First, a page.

The WNBA Can Teach Male Athletes About Coming Out and Being Allies

But it is a myth that being a lesbian in the sports world is necessarily easy. There are often backlashes within women's sports to the stereotypes that all female athletes are gay. Only six years ago, Rene Portland, the then-head coach of Penn State's women's basketball team resigned after it came to light that she had a strict "no lesbians" policy for her team. Lauren Lappin, a gold medalist softball player for the US, has talked candidly for years about her fears of coming out because of the negative stereotyping around gay people generally and her fears of feeding the idea that all women who play sports are necessarily lesbians. Often, teams or leagues retreat to what Hamilton has described as "an almost hypersexualized version of feminity" in order to "derail homophobic assumptions" by glomming onto sexist ones. This was evident in 2009, when the Florida State women's basketball team created a media campaign that featured their athletes in fancy dresses, heels, and makeup (since being seen as "butch" by playing sports feeds stereotypical ideas about gay women in our society). Or more recently when the Women's Tennis Association's "Strong is Beautiful" campaign used similar techniques to draw attention to their players. The desire to combat the idea that all female athletes are gay is an attempt to lessen the stereotypes that feed the belief that women's sports are lesser versions of men's sports. This stereotype of all female athletes as gay, which is homophobic at its core, is held up as yet another reason to denigrate women's sports, which face constant misogyny in the battle to justify their existence and importance.

All of this tension around women's sexuality in women's sports and the fear of being stereotyped as "gay" in a homophobic society means that we see far fewer heterosexual female athletes who are willing to speak up as allies. Patrick Burke, president of You Can Play, an organization that is attempting to end homophobia in sports, recently told the New York Times, "we've had tremendous success in getting straight male players to speak to the issue; we're having a tougher time finding straight female athletes speaking on this issue because they've spent their entire careers fighting the perception that they're a lesbian." There are no high-profile Chris Kluwes or Brendon Ayanbadejos in women's sports.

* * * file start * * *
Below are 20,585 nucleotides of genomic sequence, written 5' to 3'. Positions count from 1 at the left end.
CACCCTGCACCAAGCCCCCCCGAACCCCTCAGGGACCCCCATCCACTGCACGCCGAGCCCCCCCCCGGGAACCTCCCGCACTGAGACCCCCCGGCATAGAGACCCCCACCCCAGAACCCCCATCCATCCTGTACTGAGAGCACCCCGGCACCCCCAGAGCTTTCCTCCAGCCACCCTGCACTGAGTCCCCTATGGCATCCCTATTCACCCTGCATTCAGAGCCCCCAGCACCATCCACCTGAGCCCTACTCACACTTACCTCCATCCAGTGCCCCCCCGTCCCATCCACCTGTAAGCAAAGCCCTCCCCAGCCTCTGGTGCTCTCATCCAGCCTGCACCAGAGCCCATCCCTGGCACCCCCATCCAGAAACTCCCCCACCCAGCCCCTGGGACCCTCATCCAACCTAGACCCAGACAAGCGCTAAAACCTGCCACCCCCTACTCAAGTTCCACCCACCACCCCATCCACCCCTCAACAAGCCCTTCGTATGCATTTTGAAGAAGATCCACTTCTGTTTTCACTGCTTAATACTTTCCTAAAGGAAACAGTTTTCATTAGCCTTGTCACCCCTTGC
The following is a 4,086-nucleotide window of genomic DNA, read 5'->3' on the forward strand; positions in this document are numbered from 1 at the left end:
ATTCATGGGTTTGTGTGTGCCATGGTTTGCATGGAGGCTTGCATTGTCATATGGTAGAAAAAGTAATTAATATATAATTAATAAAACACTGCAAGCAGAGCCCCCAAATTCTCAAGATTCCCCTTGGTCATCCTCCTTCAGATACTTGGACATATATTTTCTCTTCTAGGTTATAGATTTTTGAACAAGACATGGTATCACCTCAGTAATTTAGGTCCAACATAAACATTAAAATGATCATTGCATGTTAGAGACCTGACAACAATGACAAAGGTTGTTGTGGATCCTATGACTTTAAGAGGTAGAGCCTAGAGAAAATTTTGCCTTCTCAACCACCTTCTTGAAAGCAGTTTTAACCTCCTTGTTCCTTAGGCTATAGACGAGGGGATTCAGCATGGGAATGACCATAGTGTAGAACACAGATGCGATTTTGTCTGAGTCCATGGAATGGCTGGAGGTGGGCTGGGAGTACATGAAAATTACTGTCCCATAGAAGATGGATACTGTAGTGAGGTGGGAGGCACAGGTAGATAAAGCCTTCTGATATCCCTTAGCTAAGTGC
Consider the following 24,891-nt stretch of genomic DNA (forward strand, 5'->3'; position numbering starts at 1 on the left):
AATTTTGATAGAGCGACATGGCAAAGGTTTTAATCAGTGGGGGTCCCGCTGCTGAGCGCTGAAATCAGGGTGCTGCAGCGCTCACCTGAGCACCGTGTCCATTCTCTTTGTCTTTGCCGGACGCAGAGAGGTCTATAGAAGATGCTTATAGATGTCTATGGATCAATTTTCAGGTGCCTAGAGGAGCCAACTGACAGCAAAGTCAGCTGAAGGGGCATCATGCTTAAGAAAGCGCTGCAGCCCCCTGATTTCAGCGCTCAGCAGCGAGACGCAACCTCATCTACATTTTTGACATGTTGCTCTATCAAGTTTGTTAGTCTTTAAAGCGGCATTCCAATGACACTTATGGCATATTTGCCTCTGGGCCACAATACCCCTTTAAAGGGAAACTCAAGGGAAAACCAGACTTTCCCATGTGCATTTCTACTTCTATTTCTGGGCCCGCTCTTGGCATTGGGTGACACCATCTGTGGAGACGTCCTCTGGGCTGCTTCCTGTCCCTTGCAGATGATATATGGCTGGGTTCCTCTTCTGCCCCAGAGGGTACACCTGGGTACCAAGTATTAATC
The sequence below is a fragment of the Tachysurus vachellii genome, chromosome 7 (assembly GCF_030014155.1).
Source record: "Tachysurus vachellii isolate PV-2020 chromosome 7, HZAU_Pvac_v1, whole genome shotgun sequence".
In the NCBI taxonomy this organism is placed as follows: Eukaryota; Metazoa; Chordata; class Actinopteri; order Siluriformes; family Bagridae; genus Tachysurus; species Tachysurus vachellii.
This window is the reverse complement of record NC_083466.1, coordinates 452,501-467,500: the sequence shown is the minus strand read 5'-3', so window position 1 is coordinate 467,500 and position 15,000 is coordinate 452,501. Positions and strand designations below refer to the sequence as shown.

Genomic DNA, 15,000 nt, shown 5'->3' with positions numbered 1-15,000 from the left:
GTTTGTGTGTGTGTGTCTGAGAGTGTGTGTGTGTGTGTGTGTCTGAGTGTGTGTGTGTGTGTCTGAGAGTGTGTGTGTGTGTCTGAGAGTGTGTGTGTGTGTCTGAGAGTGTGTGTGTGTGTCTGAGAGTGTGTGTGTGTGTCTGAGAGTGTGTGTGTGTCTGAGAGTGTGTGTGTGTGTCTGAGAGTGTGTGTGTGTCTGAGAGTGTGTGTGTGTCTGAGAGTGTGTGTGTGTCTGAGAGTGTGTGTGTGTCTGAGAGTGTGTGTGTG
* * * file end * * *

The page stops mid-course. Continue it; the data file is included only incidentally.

And yet, when Elena Delle Donne was asked by Sports Illustrated to speak about this, she saw it as no big deal to be an ally. Her position as an ally was as much "utterly whatever" as Griner's own admission. Despite all of the homophobia and misogyny that someone like Brittney Griner faces when being a gay professional basketball player, perhaps it is easier for her to do so than it is for Jason Collins because her teammates and colleagues view being an ally in the same way Delle Donne appears to: as the norm. Unlike Kluwe or Ayanbadejo, who are swimming against the tide and so must fight louder and harder, we can look at the casual acceptance of Griner and her sexuality by Donne, Diggins, and other members of the WNBA as the future when men's sports will no longer need Kluwes or Ayanbadejos because being an ally will be a given.

What Jason Collins has chosen to do by going public as a gay professional male athlete in one of the four major sports in the U. S. is historic. As Jon Wertheim wrote, "Tens of thousands of men have played in the NFL, NBA, NHL, and Major League Baseball. Until today none had expressed his homosexuality before retirement." In 2010, Dave Zirin, sports editor at The Nation, called the men's locker room "the final frontier of homophobia in our society." Collins was so nervous about coming out publicly that he did not tell anyone in the NBA about his SI cover story beforehand. In his piece, Collins makes sure to note that he goes "against the gay stereotype" because he's "always been an aggressive player." He is not soft. His team comes first. Winning is everything, stats are not. As Travis Waldron wrote at Think Progress yesterday, when athletes "no longer feel the need to preemptively convince teammates that they won't stare or coaches that they won't distract, sports will have truly changed."

That change has not yet come to the NBA or men's professional sports in the United States. Despite the complicated reasons that Griner's response was met with a shrug, there is something breathtaking about her anti-announcement. In comparing Griner's discussion of her sexuality and Collins' "coming out," the lesson may well be that the WNBA (which is under the NBA's umbrella) can serve as a model for its parent league and for men's sports more generally. As Delle Donne said, "hopefully the men can one day adopt that same attitude that we have": utter whateverness.

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Jessica Luther is a freelance writer based in Austin, Texas. She is a PhD candidate in the History department at University of Texas. She writes about sports and culture at Power Forward.

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